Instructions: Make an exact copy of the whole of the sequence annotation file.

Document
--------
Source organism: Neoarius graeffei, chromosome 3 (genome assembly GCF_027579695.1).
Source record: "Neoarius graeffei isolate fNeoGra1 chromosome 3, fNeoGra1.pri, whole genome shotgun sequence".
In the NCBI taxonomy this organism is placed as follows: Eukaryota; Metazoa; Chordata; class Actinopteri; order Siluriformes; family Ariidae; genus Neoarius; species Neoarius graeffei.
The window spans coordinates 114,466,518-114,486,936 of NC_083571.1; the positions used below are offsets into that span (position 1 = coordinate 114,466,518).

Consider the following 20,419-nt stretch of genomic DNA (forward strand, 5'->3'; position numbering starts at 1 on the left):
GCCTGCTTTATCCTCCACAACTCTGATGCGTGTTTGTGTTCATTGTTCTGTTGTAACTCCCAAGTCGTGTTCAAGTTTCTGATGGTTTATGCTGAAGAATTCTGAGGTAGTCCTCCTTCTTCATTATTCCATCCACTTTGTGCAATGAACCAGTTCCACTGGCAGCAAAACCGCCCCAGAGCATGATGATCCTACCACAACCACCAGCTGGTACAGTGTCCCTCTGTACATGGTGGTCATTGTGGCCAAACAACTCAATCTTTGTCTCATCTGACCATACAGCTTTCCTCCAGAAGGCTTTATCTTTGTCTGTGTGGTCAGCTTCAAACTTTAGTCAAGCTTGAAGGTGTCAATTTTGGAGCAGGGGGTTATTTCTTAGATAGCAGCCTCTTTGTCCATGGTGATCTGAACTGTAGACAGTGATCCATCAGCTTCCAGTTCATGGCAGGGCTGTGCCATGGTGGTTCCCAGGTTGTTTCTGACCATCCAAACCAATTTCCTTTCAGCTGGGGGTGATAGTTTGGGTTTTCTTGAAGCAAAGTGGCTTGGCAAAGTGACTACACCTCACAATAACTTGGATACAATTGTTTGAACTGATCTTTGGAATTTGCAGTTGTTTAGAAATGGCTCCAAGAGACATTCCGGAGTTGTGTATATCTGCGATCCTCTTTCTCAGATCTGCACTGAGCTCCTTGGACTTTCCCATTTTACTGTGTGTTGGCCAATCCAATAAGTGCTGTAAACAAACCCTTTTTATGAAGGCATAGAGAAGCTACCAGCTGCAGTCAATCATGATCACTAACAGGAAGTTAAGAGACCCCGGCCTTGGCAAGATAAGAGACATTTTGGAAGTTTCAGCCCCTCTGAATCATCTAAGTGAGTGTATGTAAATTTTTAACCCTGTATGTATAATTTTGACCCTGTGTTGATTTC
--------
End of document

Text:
Source organism: Neoarius graeffei, chromosome 3 (genome assembly GCF_027579695.1).
Source record: "Neoarius graeffei isolate fNeoGra1 chromosome 3, fNeoGra1.pri, whole genome shotgun sequence".
In the NCBI taxonomy this organism is placed as follows: Eukaryota; Metazoa; Chordata; class Actinopteri; order Siluriformes; family Ariidae; genus Neoarius; species Neoarius graeffei.
The window spans coordinates 114,466,518-114,486,936 of NC_083571.1; the positions used below are offsets into that span (position 1 = coordinate 114,466,518).

Consider the following 20,419-nt stretch of genomic DNA (forward strand, 5'->3'; position numbering starts at 1 on the left):
GCCTGCTTTATCCTCCACAACTCTGATGCGTGTTTGTGTTCATTGTTCTGTTGTAACTCCCAAGTCGTGTTCAAGTTTCTGATGGTTTATGCTGAAGAATTCTGAGGTAGTCCTCCTTCTTCATTATTCCATCCACTTTGTGCAATGAACCAGTTCCACTGGCAGCAAAACCGCCCCAGAGCATGATGATCCTACCACAACCACCAGCTGGTACAGTGTCCCTCTGTACATGGTGGTCATTGTGGCCAAACAACTCAATCTTTGTCTCATCTGACCATACAGCTTTCCTCCAGAAGGCTTTATCTTTGTCTGTGTGGTCAGCTTCAAACTTTAGTCAAGCTTGAAGGTGTCAATTTTGGAGCAGGGGGTTATTTCTTAGATAGCAGCCTCTTTGTCCATGGTGATCTGAACTGTAGACAGTGATCCATCAGCTTCCAGTTCATGGCAGGGCTGTGCCATGGTGGTTCCCAGGTTGTTTCTGACCATCCAAACCAATTTCCTTTCAGCTGGGGGTGATAGTTTGGGTTTTCTTGAAGCAAAGTGGCTTGGCAAAGTGACTACACCTCACAATAACTTGGATACAATTGTTTGAACTGATCTTTGGAATTTGCAGTTGTTTAGAAATGGCTCCAAGAGACATTCCGGAGTTGTGTATATCTGCGATCCTCTTTCTCAGATCTGCACTGAGCTCCTTGGACTTTCCCATTTTACTGTGTGTTGGCCAATCCAATAAGTGCTGTAAACAAACCCTTTTTATGAAGGCATAGAGAAGCTACCAGCTGCAGTCAATCATGATCACTAACAGGAAGTTAAGAGACCCCGGCCTTGGCAAGATAAGAGACATTTTGGAAGTTTCAGCCCCTCTGAATCATCTAAGTGAGTGTATGTAAATTTTTAACCCTGTATGTATAATTTTGACCCTGTGTTGATTTC